The first electric BMW 5 Series is now also available as an estate, providing an ideal compromise for those looking for something spacious that’s also enjoyable to drive. The BMW i5 Touring ‘only’ has 80 litres more boot space than the saloon, but this still results in a roomy 570-litre load area, which can be expanded to a cavernous 1,700 litres by folding the rear seats down. Unfortunately, the i5 Touring doesn’t retain the old petrol powered 5 Series’ opening rear windscreen, which made it easy to load smaller items. However, it does get a range of up to 344 miles, BMW’s latest infotainment system and an illuminated version of the brand’s iconic kidney grille – we’ll let you decide whether that last one is a good thing or not.

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Read our full BMW i5 review to find out more.

Audi Q8 e-tron

10. Audi Q8 E-Tron – 569 litres

Remember earlier when we said that these boot volume figures aren’t always what they seem? Well, the Q8 e-tron is a great example. Once known as simply the ‘Audi e-tron’, the Q8 was previously quoted to have a boot capacity of 660 litres, which would’ve put it much further up this list. Post-facelift and renaming, however, that figure has since dropped to 569 litres. We asked Audi what had changed, and the answer was… absolutely nothing, except the method used to measure it. Even so, the Q8 e-tron still has one of the biggest boots in the class, both on paper and in real life.

Read our full Audi Q8 e-tron review to find out more.

New MG5 EV

Honourable Mentions

As we mentioned earlier, we’re very aware that this list is full of cars that are very large and very expensive, so what if you need an electric car with a big boot, but have a more modest budget? Well fear not, because you do have options.

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Estate cars are always a great place to start when looking for generous boot space, but at present, there aren’t many electric estate cars out there. In fact, we can only think of two right now: the MG 5 EV with its 479-litre boot, and the Porsche Taycan Cross Turismo/Sport Turismo with 446 litres, but the latter is hardly an affordable option. However, it won’t be long before the electric versions of the Peugeot 308 SW and Vauxhall Astra Estate arrive, and these will have 548 litres and 516 litres, respectively.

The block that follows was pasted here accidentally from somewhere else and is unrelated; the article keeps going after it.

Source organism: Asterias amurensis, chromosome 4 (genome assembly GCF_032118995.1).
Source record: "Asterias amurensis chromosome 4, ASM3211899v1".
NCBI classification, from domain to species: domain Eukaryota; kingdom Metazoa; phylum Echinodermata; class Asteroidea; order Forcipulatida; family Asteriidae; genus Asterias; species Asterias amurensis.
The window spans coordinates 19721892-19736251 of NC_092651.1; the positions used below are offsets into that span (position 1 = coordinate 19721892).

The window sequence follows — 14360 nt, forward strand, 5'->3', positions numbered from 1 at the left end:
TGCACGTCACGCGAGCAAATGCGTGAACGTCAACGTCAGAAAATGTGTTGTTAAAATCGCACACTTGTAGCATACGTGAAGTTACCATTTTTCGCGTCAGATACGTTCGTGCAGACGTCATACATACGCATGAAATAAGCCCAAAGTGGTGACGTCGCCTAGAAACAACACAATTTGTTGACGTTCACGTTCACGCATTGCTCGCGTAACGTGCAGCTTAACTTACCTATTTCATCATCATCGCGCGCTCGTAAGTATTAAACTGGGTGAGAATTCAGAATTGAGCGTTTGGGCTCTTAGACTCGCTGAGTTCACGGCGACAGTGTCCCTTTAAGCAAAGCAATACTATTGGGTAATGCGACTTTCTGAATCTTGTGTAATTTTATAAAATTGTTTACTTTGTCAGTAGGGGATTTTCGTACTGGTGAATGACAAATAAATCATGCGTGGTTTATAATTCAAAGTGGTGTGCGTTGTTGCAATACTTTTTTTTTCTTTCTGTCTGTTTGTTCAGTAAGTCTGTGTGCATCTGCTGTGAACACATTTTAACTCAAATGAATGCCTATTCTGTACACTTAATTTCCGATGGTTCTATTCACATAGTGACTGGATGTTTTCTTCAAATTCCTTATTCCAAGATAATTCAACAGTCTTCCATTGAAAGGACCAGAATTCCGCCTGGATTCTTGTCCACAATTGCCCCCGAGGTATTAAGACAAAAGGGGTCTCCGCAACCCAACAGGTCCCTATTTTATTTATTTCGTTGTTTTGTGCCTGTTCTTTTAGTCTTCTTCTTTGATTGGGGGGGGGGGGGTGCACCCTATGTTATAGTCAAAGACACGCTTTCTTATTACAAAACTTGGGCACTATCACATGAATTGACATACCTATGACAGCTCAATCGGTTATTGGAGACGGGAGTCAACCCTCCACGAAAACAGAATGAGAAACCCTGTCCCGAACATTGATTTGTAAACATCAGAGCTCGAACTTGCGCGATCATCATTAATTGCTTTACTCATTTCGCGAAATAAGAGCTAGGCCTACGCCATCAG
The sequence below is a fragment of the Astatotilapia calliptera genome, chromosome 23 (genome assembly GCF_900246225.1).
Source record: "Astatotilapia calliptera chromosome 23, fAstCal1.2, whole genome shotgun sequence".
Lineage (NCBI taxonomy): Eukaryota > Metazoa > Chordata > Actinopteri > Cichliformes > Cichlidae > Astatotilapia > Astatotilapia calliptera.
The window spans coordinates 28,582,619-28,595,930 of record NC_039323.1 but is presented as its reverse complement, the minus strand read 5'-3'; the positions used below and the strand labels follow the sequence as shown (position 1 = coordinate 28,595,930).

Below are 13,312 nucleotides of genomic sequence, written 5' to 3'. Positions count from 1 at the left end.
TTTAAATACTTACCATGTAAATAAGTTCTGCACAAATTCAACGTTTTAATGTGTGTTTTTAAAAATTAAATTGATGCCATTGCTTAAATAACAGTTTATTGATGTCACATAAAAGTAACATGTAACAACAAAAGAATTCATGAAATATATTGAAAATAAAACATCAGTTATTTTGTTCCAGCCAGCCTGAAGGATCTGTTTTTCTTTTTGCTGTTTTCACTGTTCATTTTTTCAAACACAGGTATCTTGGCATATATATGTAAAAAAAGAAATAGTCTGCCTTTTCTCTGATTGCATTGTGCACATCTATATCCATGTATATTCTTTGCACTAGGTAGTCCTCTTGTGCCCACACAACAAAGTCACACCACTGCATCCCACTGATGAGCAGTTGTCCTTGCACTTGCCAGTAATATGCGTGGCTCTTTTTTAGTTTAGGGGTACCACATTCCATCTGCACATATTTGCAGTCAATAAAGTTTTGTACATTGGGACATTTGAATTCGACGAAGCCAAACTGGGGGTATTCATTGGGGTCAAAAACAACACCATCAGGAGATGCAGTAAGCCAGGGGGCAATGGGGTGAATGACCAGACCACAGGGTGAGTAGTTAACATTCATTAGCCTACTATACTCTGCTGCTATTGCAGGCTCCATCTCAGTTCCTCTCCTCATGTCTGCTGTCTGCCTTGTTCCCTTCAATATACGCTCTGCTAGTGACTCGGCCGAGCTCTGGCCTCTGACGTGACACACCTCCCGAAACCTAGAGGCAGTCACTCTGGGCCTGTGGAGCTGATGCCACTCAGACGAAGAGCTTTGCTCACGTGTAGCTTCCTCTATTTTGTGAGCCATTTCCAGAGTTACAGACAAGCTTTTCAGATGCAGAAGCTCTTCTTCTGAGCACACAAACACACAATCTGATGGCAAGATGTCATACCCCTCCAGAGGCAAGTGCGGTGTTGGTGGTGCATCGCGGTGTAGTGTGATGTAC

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SUVs are the more popular choice, though, and there are plenty of electric ones to choose from. The Volkswagen ID.4 provides 543 litres of cargo space, while the Hyundai Ioniq 5 isn’t far behind with 527 litres. Both are more affordable options than the BMW iX3, which gives you 510 litres, while the Kia EV6 also does pretty well with 490 litres.

Citroen e-Berlingo

As mentioned, there’s also a whole variety of van-based passenger cars on offer if you’re one of the few people that doesn’t mind their car looking like a commercial vehicle. The Citroen e-Berlingo, Peugeot E-Rifter and Vauxhall Combo Life Electric all provide impressive cargo capacity in a reasonably compact footprint, while the same manufacturers also offer the e-SpaceTourer, E-Traveller and Vivaro Life Electric, respectively, for people who need even more space, plus seating for up to nine. If you’re after something a tad posher there’s also the Mercedes EQV. The precise amount of cargo space you get with these varies according to a vast variety of factors, but rest assured that they’re all enormous.

And then there’s the super-cool VW ID. Buzz. We did consider including this on our main list due to the fact that it’s based on the same platform as the ID.4 SUV we mentioned earlier, yet it offers a staggering 1,121 litres of boot space. However, given it also comes in van form, it contravened our rules. Nevertheless, the ID. Buzz is still very deserving of a mention here.

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Hello there, I’m Tom Jervis and I have the pleasure of being the Content Editor here at DrivingElectric. Before joining the team in 2023, I spent my time reviewing cars and offering car buying tips and advice on DrivingElectric’s sister site, Carbuyer. I also continue to occasionally contribute to the AutoExpress magazine – another of DrivingElectric’s partner brands. In a past life, I worked for the BBC as a journalist and broadcast assistant for regional services in the east of England – constantly trying to find stories that related to cars!